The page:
Did you know the World Cancer Research Fund estimates that 20% of all cancers diagnosed in the United States (not including those related to tobacco use) could be prevented by lifestyle changes? Of the more than 674,000 estimated new cancer cases diagnosed in 2016, that’s potentially 134,000 lives changed—not to mention the many thousands of family members and friends whose lives cancer touches in some way.
Taking steps toward an overall healthy lifestyle could help in preventing this disease that, at present, reaches 38.5% of the population at some point in their lifetimes. But what constitutes a lifestyle change? The primary lifestyle factors that can influence our risk for developing cancer are diet, physical activity, and weight. The American Cancer Society has released evidence-based recommendations in each of these areas:
Diet: Make Better Food Choices
- Consume portion sizes that help achieve and maintain a healthy weight
- Limit processed meat such as bacon, sausage, hot dogs, and deli meats
- Limit red meat (beef, pork, lamb); choose fish, poultry, or beans instead
- Cook meats by baking or broiling rather than frying or grilling
- Eat at least 2.5 cups of vegetables and fruits each day
- Choose whole grains (whole grain bread and pasta, brown rice, oats, and barley) instead of refined grain products
- If you drink alcoholic beverages, limit consumption to no more than 1 drink per day for women or 2 drinks per day for men
A diet that is high in fiber from a variety of plant foods and low in processed meats is most strongly linked to a reduced risk of colon cancer, but may reduce risk of other forms of cancer as well.
To make a shift toward this dietary pattern, try making fruits and vegetables the focus of your meals and snacks. Or as Michael Pollan, author of The Omnivore’s Dilemma, says, “Eat food. Not too much. Mostly plants.”
Physical Activity: Increase Your Activity Levels
- Adopt a physically active lifestyle. Any physical activity above your usual, daily activities, can have many health benefits
- Limit sedentary behavior (sitting, watching TV, etc.)
- The recommendation for adults is 150 minutes of moderate intensity or 75 minutes of vigorous intensity activity each week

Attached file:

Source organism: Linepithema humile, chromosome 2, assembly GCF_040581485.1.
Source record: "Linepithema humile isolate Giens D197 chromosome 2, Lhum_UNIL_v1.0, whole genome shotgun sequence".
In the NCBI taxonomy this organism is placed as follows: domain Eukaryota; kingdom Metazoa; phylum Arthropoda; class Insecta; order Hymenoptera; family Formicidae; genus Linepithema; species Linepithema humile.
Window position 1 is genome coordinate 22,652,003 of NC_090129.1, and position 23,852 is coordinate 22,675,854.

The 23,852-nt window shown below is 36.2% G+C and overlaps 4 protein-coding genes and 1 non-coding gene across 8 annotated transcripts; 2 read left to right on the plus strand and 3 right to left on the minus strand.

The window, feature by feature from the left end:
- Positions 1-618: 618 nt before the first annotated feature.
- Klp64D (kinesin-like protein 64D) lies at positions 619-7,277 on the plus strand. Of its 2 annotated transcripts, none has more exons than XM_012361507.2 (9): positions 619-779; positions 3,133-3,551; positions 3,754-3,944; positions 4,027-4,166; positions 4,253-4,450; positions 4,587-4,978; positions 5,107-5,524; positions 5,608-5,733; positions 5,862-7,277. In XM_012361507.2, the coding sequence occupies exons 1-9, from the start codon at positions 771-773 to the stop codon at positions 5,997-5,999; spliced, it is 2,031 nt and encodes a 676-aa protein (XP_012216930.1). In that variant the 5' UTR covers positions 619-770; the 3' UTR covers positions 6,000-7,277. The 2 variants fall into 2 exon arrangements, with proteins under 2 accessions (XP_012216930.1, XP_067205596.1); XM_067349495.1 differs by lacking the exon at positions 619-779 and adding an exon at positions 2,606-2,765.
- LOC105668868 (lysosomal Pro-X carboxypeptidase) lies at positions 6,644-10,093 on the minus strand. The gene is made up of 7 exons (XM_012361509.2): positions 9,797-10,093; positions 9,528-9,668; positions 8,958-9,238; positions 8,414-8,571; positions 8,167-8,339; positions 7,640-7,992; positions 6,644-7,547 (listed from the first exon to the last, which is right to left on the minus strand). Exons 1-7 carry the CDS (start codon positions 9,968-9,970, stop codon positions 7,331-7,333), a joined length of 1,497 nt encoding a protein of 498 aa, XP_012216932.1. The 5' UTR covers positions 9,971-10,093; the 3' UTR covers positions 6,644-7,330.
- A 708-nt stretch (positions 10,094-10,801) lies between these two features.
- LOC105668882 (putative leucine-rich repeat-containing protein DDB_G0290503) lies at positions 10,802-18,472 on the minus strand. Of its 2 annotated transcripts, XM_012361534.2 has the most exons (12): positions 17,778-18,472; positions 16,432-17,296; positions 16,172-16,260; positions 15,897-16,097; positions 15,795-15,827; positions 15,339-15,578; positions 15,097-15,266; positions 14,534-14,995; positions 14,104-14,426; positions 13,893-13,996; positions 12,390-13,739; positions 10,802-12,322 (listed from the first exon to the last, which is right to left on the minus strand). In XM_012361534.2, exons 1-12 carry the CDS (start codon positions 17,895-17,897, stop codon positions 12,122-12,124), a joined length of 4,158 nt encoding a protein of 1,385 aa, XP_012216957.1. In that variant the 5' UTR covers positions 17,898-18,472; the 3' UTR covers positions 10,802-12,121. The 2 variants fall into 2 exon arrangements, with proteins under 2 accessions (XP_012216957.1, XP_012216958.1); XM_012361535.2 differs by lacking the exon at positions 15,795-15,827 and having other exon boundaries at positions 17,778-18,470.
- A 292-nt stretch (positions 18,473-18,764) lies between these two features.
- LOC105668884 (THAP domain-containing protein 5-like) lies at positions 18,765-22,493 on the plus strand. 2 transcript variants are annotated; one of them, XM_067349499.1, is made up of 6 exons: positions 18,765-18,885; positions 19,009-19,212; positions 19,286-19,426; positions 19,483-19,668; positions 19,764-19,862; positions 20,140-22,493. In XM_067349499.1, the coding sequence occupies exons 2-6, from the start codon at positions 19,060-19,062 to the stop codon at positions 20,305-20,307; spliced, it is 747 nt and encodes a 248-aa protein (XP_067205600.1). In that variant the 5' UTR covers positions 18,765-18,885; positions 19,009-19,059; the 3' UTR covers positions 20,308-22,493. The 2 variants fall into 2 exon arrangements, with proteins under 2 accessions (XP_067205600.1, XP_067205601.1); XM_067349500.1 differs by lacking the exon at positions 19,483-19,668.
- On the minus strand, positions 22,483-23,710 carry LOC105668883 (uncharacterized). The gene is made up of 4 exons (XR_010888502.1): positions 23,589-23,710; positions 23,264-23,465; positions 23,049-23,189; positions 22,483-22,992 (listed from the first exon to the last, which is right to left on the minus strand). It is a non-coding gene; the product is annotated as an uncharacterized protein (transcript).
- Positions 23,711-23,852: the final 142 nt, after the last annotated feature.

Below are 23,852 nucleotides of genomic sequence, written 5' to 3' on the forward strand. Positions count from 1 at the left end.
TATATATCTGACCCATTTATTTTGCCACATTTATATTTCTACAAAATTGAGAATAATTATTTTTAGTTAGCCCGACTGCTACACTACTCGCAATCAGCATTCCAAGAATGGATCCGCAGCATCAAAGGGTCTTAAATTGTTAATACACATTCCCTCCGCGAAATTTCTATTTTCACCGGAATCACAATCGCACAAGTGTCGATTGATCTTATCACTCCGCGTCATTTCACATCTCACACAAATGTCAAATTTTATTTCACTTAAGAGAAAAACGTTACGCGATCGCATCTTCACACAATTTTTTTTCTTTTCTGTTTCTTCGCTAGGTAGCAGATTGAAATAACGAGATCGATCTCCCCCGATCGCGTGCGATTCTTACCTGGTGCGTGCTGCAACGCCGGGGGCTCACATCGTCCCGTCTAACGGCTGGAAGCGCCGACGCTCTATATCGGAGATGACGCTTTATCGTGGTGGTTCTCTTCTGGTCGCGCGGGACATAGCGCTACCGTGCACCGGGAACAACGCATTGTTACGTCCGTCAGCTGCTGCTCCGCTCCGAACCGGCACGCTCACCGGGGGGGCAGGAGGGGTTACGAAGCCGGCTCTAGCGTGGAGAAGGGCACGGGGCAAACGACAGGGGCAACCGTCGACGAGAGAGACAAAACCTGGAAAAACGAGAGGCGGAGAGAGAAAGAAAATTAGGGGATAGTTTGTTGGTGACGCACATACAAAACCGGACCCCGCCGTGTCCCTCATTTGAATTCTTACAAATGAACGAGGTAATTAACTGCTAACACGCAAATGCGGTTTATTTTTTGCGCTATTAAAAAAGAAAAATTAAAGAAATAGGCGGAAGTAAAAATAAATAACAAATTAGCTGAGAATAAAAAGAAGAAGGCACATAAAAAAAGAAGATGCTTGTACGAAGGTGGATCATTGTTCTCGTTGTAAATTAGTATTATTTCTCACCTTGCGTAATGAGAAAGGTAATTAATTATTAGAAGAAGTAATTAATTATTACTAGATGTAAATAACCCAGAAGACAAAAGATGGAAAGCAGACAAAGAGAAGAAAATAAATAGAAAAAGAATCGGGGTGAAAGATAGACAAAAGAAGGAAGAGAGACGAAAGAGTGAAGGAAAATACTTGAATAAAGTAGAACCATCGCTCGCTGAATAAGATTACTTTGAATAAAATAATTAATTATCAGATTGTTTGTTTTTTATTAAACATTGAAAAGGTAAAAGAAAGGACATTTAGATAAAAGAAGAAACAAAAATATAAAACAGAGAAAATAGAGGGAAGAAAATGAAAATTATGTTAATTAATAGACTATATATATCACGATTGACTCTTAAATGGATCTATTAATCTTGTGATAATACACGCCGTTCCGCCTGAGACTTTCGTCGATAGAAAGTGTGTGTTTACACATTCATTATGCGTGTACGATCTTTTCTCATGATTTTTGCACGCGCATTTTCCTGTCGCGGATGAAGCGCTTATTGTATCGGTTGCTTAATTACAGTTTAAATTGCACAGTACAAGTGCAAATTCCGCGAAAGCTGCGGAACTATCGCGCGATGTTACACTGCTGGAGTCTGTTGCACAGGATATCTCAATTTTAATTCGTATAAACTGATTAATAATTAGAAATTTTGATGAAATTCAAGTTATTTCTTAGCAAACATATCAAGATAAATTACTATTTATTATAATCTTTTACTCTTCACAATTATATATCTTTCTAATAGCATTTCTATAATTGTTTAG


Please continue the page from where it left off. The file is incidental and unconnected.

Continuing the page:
- The recommendation for children/teens is 1 hour of activity each day and 1 hour of vigorous activity at least 3 days per week.
In addition, consider taking the stairs when you have the opportunity and try taking time to walk more in general throughout the day, whether that’s before work, during lunch, or after work. Gardening is another one of my favorite ways to get active.
Weight: Maintain a Healthy Weight
- Find out what a healthy weight is for you; for those who are overweight, losing even a small amount holds many health benefits
- Increase your intake of fruits and veggies
Now you have the evidence-based recommendations on a lifestyle geared toward cancer prevention. Take this information and set a goal and make sure it is a SMART goal. Of course, there are many theories about individual “super foods” to eat, supplements to take, additives to avoid, etc., but the reality is that there is not currently enough evidence on these topics to support a recommendation.
From a dietitian’s perspective, health is not about one thing in particular, but about the zoomed-out, big picture choices that last not for a week or a month, but for years. And those are the choices that are most likely to influence our cancer risk. Certainly, there are times we may do everything right and cancer still happens.
We must remember that nutrition is not a cure-all, but if you can make small changes that align with the recommendations above, you should feel confident that those changes will improve your health over your lifetime.
Liz Spiess is a registered dietitian and certified specialist in oncology nutrition who works with the bone marrow transplant service at the University of Washington Medical Center. In her spare time, Liz enjoys getting outdoors for runs or walks, competing in local road running races, and hiking with her dog, Cali.